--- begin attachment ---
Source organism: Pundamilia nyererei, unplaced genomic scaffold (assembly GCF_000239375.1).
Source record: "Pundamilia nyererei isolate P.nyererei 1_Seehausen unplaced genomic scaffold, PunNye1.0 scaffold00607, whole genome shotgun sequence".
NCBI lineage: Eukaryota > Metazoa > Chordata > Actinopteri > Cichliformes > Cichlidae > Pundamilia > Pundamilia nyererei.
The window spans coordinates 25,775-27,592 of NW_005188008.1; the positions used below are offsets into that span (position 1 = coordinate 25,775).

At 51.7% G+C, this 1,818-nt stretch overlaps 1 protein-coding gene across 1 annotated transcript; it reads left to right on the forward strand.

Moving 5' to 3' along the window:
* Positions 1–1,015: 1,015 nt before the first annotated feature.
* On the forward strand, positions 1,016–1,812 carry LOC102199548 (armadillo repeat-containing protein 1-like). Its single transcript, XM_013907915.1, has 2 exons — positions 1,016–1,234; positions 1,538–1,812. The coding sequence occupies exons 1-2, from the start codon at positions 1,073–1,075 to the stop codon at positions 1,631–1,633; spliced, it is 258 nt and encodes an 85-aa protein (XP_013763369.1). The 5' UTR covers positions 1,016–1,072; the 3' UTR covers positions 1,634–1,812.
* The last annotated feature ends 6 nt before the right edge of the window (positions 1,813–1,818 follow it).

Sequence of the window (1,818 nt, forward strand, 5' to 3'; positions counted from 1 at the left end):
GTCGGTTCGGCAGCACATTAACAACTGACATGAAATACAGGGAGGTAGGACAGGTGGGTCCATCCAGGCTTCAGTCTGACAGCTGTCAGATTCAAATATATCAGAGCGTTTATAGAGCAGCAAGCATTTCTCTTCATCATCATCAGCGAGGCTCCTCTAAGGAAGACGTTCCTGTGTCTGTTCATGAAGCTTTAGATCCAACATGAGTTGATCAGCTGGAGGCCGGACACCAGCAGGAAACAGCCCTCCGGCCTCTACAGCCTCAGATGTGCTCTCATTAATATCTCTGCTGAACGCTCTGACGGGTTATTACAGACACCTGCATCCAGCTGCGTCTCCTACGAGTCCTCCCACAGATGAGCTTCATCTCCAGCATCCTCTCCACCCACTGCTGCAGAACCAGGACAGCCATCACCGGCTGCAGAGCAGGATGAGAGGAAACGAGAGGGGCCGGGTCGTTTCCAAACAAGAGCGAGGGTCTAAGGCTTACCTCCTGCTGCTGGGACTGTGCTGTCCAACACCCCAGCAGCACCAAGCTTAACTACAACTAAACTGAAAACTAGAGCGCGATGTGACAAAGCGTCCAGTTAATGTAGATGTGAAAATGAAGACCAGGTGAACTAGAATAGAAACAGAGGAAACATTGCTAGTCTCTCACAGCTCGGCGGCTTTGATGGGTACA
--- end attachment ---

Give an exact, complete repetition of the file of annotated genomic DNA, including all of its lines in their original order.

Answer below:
Source organism: Pundamilia nyererei, unplaced genomic scaffold (assembly GCF_000239375.1).
Source record: "Pundamilia nyererei isolate P.nyererei 1_Seehausen unplaced genomic scaffold, PunNye1.0 scaffold00607, whole genome shotgun sequence".
NCBI lineage: Eukaryota > Metazoa > Chordata > Actinopteri > Cichliformes > Cichlidae > Pundamilia > Pundamilia nyererei.
The window spans coordinates 25,775-27,592 of NW_005188008.1; the positions used below are offsets into that span (position 1 = coordinate 25,775).

At 51.7% G+C, this 1,818-nt stretch overlaps 1 protein-coding gene across 1 annotated transcript; it reads left to right on the forward strand.

Moving 5' to 3' along the window:
* Positions 1–1,015: 1,015 nt before the first annotated feature.
* On the forward strand, positions 1,016–1,812 carry LOC102199548 (armadillo repeat-containing protein 1-like). Its single transcript, XM_013907915.1, has 2 exons — positions 1,016–1,234; positions 1,538–1,812. The coding sequence occupies exons 1-2, from the start codon at positions 1,073–1,075 to the stop codon at positions 1,631–1,633; spliced, it is 258 nt and encodes an 85-aa protein (XP_013763369.1). The 5' UTR covers positions 1,016–1,072; the 3' UTR covers positions 1,634–1,812.
* The last annotated feature ends 6 nt before the right edge of the window (positions 1,813–1,818 follow it).

Sequence of the window (1,818 nt, forward strand, 5' to 3'; positions counted from 1 at the left end):
GTCGGTTCGGCAGCACATTAACAACTGACATGAAATACAGGGAGGTAGGACAGGTGGGTCCATCCAGGCTTCAGTCTGACAGCTGTCAGATTCAAATATATCAGAGCGTTTATAGAGCAGCAAGCATTTCTCTTCATCATCATCAGCGAGGCTCCTCTAAGGAAGACGTTCCTGTGTCTGTTCATGAAGCTTTAGATCCAACATGAGTTGATCAGCTGGAGGCCGGACACCAGCAGGAAACAGCCCTCCGGCCTCTACAGCCTCAGATGTGCTCTCATTAATATCTCTGCTGAACGCTCTGACGGGTTATTACAGACACCTGCATCCAGCTGCGTCTCCTACGAGTCCTCCCACAGATGAGCTTCATCTCCAGCATCCTCTCCACCCACTGCTGCAGAACCAGGACAGCCATCACCGGCTGCAGAGCAGGATGAGAGGAAACGAGAGGGGCCGGGTCGTTTCCAAACAAGAGCGAGGGTCTAAGGCTTACCTCCTGCTGCTGGGACTGTGCTGTCCAACACCCCAGCAGCACCAAGCTTAACTACAACTAAACTGAAAACTAGAGCGCGATGTGACAAAGCGTCCAGTTAATGTAGATGTGAAAATGAAGACCAGGTGAACTAGAATAGAAACAGAGGAAACATTGCTAGTCTCTCACAGCTCGGCGGCTTTGATGGGTACA